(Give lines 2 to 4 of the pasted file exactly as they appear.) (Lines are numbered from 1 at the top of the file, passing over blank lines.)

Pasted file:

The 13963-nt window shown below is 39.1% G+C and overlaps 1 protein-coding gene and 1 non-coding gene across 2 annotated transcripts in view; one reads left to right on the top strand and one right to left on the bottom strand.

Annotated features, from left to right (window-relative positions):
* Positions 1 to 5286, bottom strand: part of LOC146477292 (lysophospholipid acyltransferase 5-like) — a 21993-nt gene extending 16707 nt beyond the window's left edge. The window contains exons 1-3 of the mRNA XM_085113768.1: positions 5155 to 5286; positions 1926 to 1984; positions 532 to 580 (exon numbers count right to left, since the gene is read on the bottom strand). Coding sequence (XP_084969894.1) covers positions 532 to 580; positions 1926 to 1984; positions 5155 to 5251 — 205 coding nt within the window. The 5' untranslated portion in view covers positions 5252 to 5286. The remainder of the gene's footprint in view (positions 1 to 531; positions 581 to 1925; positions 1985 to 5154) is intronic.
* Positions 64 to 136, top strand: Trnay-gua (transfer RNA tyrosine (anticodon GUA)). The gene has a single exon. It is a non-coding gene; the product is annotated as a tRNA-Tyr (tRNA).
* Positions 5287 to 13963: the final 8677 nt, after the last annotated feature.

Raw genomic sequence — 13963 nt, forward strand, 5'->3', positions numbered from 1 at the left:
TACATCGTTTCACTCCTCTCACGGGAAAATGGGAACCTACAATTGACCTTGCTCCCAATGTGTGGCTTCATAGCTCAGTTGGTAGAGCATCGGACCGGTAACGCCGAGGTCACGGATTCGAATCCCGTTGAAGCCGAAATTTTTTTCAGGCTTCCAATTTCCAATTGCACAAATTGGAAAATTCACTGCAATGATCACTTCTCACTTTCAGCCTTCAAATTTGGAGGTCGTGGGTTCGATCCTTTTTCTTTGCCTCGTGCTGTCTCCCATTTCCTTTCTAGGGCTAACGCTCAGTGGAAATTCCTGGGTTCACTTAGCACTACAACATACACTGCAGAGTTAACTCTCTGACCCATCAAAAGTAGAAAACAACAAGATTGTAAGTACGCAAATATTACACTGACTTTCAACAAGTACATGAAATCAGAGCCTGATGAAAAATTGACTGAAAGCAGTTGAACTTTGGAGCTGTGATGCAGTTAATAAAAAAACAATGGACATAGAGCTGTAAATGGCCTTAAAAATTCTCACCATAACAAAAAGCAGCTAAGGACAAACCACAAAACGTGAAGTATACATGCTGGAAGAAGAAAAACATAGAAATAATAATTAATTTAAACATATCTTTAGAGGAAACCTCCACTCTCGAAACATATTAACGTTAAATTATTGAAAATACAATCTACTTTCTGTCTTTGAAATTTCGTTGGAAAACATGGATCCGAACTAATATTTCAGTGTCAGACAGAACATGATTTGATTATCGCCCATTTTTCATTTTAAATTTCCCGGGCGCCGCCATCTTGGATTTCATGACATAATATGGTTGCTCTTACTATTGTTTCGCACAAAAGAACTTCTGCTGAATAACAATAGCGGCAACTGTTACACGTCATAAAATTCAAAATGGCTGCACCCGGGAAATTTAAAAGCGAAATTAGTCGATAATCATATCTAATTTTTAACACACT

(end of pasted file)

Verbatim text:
Annotated features, from left to right (window-relative positions):
* Positions 1 to 5286, bottom strand: part of LOC146477292 (lysophospholipid acyltransferase 5-like) — a 21993-nt gene extending 16707 nt beyond the window's left edge. The window contains exons 1-3 of the mRNA XM_085113768.1: positions 5155 to 5286; positions 1926 to 1984; positions 532 to 580 (exon numbers count right to left, since the gene is read on the bottom strand). Coding sequence (XP_084969894.1) covers positions 532 to 580; positions 1926 to 1984; positions 5155 to 5251 — 205 coding nt within the window. The 5' untranslated portion in view covers positions 5252 to 5286. The remainder of the gene's footprint in view (positions 1 to 531; positions 581 to 1925; positions 1985 to 5154) is intronic.
* Positions 64 to 136, top strand: Trnay-gua (transfer RNA tyrosine (anticodon GUA)). The gene has a single exon. It is a non-coding gene; the product is annotated as a tRNA-Tyr (tRNA).